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Katherine C. Pearson Personal

Katherine C. Pearson


Elder Law Resource Center

Elder Law Bibliography

Professor Pearson was awarded a 2012 research grant by the Borchard Foundation’s Center on Law and Aging for her project titled “Crossing Borders and Barriers: How Older Adults Access Legal Advice and Information for Effective Justice.” She conducted focus group interviews to determine access of older adults to trustworthy legal advice and information during the summer of 2012.

View video explaining research

"An ounce of prevention is better than a pound of cure." As the state with the third highest percentage of older adults, Pennsylvania is often the arena for financial abuse or exploitation. This timely new book presents the legal consequences of financial exploitation, both in criminal and civil terms. By focusing on the law of exploitation, this essential guide will give those who assist older adults and dependent persons, including attorneys, courts, financial advisors, banks, social workers and families, clear guidelines for prevention of financial exploitation. The step-by-step analysis of alternative remedies will be useful to legal advisors, whether in or outside of the Commonwealth, especially when pursuing a timely, full recovery. Read more.

By: Professor Katherine C. Pearson and Trisha E. Cowart, Esq. (Bisel 2011)


Background: What are “Continuing Care Retirement Communities” also known as "CCRCs"?

One form of retirement living offers a centralized location for a range of care options, from supported “independent” living to full-scale skilled nursing care. Such facilities are often called “Continuing Care Retirement Communities” or “CCRCs,” or similar names such as “Life Care Communities” or “LCCs.” The amenities and services provided by the facilities are usually the subject of a contract, with different types of contracts tied to different pricing structures. For example, the CCRC may promise specific, full services for a large up-front admission fee (sometimes ranging from $100,000 to $500,000) plus smaller monthly service fees. Other CCRCs may have a “fee for service” structure, with lower entrance costs but higher monthly fees. Because of the fees associated with these attractive models for long-term care, many states have adopted regulations that mandate certain disclosures or protections for residents. Professor Pearson’s research in this area focuses on regulatory models and how to protect the interests of current and future residents.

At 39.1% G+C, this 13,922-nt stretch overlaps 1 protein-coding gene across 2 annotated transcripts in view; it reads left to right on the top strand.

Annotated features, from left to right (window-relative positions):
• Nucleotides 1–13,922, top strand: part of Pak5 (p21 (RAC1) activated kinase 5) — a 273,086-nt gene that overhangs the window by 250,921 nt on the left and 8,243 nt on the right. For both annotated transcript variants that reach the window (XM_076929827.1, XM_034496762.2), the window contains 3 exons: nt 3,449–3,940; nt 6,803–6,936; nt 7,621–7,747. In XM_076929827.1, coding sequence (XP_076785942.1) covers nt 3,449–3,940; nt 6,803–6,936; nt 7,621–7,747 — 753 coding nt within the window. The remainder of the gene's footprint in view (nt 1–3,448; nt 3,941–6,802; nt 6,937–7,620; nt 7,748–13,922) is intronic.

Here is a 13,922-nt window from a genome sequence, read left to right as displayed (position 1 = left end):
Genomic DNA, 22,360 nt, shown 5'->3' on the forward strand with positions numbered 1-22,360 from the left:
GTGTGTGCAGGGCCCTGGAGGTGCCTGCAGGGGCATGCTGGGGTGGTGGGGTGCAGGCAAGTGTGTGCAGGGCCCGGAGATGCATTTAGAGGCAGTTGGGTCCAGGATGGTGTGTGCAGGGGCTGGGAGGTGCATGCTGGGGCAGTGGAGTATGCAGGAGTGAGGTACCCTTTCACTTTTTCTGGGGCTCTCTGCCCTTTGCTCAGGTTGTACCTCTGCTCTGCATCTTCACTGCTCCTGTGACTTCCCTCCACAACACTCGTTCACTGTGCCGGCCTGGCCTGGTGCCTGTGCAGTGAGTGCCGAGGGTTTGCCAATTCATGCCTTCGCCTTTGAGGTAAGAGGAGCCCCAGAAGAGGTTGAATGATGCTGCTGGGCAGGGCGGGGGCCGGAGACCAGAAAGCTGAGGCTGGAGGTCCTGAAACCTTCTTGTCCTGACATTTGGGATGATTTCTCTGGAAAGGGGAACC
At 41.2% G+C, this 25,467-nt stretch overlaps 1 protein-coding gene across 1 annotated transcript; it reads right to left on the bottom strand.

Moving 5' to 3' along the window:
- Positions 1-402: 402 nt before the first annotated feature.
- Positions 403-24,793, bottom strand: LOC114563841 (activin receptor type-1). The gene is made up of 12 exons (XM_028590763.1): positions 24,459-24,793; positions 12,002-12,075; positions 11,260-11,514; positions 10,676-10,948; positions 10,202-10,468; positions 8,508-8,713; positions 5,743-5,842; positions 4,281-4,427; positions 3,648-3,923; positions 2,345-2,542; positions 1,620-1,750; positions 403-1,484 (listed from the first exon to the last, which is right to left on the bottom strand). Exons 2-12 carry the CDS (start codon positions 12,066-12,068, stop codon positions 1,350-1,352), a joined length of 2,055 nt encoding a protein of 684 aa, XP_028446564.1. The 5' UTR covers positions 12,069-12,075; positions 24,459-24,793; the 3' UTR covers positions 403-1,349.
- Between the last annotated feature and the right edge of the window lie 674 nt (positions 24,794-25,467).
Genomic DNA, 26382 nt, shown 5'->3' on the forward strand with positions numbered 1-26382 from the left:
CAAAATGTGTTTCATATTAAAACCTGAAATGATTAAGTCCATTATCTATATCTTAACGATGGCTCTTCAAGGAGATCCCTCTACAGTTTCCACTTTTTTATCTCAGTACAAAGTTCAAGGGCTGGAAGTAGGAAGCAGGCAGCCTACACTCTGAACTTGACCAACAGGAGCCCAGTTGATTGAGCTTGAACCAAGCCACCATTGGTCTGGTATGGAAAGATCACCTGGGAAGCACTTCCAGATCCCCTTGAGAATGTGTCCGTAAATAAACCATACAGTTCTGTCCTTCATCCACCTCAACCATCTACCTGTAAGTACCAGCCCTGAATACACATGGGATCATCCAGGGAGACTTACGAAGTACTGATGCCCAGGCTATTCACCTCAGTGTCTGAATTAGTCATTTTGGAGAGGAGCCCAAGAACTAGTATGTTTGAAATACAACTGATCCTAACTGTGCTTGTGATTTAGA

Recent Articles and Materials on Continuing Care Retirement Communities (CCRCs)

Background: What are “filial support” laws?

The word “filial” means “of, relating to or benefitting a son or daughter,” as in “filial respect” or “filial duty.” Since colonial times in America, states have struggled with how to provide for older adults who are unable to finance their elder years. One approach of lawmakers was to mandate that adult children (or other family members) provide care or maintenance to their parents. In the 21st Century, more than 20 states still have civil laws that mandate some form of financial obligation between parents and adult children. To distinguish them from “child support” or “spousal support” laws, academics have given such laws the label of “filial support” laws, although legislators may attempt to characterize them as “family responsibility” laws or use other titles suggesting routine familial obligations. Professor Pearson’s research has used Pennsylvania’s experience with filial support laws as a type of “ground zero” laboratory for analysis, and she compares filial support enforcement practices throughout the United States and other countries.

Articles and Materials on Filial Responsibility and Support Laws


Articles and Materials on Legal Issues Arising in Caregiver Relationships

Articles and Materials on Law and Aging Policy Issues

What is an “Elder Protection” Clinic?

Beginning in July 2001, Professor Pearson created and directed a dynamic clinic where law students at Penn State Dickinson provided legal services to older adults in central Pennsylvania. The clinic operated until July 2012 with students working as “certified legal interns” in interdisciplinary settings with social service providers and visiting practitioners who had key expertise in protection and advocacy, consumer law, Medicaid and bankruptcy. The clinic was very successful and popular, operating with the support of the University and grants from Pennsylvania’s IOLTA program and counties under the Older American’s Act. In addition to gaining first chair experience in representation of seniors, the law students frequently wrote articles and created consumer protection materials which are captured on this website. As of July 2012, we no longer accept client representation matters; however, the experiences of Penn State’s Elder Protection Clinic are frequently reflected in Professor Pearson’s publications — and the cutting edge issues she encountered in the Clinic continue to inspire her research.

Elder Protection Clinic Materials

Project to Define Third-Party Liability for Long-Term Care Costs

Conflict of Laws Articles

  • “Departing from the Routine: Application of Indian Tribal Law Under the Federal Tort Claims Act,” 32 Ariz. St. L. J . 695 (Summer 2000).
  • “Common Law Preclusion, Full Faith and Credit and Consent Judgments: The Analytical Challenge,” 48 Catholic L. Rev. 419 (Winter 1999).

Other Articles

Frequently Used Source Documents


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